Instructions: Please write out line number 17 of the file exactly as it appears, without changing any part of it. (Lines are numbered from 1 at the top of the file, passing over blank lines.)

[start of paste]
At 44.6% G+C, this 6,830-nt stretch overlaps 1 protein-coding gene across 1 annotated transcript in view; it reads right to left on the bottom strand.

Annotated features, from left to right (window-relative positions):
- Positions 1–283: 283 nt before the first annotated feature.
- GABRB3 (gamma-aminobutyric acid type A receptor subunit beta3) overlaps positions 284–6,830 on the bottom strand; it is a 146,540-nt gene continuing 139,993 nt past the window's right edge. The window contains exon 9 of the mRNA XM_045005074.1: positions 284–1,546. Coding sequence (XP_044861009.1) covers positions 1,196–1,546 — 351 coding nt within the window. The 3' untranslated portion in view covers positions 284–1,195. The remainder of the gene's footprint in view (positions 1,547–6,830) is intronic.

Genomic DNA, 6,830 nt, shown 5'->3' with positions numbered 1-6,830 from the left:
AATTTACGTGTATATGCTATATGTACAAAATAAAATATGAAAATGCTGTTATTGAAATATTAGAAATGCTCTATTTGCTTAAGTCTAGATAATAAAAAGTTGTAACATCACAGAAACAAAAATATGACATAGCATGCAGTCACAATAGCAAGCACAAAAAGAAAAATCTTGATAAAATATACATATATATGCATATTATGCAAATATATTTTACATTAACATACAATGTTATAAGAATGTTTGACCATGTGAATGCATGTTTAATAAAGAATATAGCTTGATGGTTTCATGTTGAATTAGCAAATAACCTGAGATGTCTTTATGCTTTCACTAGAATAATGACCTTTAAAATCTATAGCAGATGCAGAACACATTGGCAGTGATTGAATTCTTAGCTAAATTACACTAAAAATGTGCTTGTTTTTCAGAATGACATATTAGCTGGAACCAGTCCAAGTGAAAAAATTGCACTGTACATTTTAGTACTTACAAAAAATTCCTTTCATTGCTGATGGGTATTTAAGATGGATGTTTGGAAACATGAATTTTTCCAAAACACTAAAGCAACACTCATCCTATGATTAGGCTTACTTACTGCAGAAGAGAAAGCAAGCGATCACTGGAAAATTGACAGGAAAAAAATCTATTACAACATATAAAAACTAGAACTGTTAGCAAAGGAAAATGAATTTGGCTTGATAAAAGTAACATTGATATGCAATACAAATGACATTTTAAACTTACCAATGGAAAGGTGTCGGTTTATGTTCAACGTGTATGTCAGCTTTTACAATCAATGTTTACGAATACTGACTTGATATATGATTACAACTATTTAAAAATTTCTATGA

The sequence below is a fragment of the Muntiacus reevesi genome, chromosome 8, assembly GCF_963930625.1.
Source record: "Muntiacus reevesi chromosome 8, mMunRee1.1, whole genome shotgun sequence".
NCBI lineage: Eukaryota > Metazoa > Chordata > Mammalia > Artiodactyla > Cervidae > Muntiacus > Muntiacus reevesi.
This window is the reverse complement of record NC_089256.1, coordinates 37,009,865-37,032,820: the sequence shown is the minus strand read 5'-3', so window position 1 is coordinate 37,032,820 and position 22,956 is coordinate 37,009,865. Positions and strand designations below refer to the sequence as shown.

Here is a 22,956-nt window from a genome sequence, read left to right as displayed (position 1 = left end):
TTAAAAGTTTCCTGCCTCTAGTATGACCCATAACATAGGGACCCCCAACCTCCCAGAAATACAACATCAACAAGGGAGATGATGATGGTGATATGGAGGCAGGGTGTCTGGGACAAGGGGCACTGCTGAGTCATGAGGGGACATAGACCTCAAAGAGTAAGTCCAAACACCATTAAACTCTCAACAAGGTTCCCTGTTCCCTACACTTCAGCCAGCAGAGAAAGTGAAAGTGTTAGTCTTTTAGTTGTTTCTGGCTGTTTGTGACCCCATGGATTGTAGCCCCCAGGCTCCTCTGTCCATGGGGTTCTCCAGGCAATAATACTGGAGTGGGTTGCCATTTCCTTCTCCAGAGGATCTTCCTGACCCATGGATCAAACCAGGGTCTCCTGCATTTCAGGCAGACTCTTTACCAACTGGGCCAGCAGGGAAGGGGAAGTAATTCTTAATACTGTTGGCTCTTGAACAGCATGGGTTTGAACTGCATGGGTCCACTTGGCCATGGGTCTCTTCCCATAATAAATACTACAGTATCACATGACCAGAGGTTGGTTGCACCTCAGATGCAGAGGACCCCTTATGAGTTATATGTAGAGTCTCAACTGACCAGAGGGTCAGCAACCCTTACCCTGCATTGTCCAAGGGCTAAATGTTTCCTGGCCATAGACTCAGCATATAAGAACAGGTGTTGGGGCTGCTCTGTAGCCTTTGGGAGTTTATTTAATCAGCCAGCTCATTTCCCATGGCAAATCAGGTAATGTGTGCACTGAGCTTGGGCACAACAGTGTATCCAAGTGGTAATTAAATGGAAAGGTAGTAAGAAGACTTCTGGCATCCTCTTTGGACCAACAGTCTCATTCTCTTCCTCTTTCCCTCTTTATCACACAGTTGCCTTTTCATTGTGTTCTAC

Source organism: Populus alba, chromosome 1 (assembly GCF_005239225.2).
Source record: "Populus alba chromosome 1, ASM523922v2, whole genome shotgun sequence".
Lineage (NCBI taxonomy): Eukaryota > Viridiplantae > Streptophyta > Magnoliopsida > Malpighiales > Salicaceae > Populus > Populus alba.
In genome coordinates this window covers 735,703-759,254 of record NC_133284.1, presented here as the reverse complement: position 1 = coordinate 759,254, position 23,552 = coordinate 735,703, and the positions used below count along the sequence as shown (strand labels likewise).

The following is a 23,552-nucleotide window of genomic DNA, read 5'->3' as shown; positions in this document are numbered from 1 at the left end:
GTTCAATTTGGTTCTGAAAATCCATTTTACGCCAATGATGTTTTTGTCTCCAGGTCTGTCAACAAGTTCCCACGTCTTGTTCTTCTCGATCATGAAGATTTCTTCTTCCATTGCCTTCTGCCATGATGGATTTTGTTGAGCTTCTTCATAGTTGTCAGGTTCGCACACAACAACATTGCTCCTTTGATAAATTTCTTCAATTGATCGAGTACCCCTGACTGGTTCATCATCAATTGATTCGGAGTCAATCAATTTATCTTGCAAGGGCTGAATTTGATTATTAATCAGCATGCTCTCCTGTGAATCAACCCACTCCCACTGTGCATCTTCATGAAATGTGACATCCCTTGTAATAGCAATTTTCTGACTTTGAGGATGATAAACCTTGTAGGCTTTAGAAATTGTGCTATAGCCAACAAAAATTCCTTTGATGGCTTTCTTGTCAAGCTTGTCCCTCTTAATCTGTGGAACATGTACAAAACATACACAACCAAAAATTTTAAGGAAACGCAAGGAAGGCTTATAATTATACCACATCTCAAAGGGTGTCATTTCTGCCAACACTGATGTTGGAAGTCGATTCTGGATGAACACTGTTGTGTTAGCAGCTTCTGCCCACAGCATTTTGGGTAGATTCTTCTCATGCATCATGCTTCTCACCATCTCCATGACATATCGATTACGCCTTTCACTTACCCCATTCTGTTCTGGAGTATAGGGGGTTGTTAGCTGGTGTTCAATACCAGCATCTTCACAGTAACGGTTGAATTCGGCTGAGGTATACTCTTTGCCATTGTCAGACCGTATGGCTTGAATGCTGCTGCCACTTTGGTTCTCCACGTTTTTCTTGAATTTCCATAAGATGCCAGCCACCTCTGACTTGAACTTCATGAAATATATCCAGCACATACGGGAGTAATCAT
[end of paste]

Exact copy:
The following is a 23,552-nucleotide window of genomic DNA, read 5'->3' as shown; positions in this document are numbered from 1 at the left end: